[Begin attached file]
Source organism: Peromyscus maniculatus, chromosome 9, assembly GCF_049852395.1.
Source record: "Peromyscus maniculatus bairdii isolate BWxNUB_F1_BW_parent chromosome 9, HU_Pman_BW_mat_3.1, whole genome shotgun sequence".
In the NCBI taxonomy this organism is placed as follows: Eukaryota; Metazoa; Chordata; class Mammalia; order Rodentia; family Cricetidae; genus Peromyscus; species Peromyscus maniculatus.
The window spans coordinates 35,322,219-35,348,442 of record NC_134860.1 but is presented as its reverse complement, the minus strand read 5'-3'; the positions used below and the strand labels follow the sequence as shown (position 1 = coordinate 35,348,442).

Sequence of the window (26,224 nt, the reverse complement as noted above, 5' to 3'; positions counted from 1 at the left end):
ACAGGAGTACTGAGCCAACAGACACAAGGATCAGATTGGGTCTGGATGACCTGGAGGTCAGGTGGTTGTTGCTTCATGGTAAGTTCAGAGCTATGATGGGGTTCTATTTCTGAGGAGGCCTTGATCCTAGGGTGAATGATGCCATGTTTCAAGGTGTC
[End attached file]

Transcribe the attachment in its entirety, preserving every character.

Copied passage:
Source organism: Peromyscus maniculatus, chromosome 9, assembly GCF_049852395.1.
Source record: "Peromyscus maniculatus bairdii isolate BWxNUB_F1_BW_parent chromosome 9, HU_Pman_BW_mat_3.1, whole genome shotgun sequence".
In the NCBI taxonomy this organism is placed as follows: Eukaryota; Metazoa; Chordata; class Mammalia; order Rodentia; family Cricetidae; genus Peromyscus; species Peromyscus maniculatus.
The window spans coordinates 35,322,219-35,348,442 of record NC_134860.1 but is presented as its reverse complement, the minus strand read 5'-3'; the positions used below and the strand labels follow the sequence as shown (position 1 = coordinate 35,348,442).

Sequence of the window (26,224 nt, the reverse complement as noted above, 5' to 3'; positions counted from 1 at the left end):
ACAGGAGTACTGAGCCAACAGACACAAGGATCAGATTGGGTCTGGATGACCTGGAGGTCAGGTGGTTGTTGCTTCATGGTAAGTTCAGAGCTATGATGGGGTTCTATTTCTGAGGAGGCCTTGATCCTAGGGTGAATGATGCCATGTTTCAAGGTGTC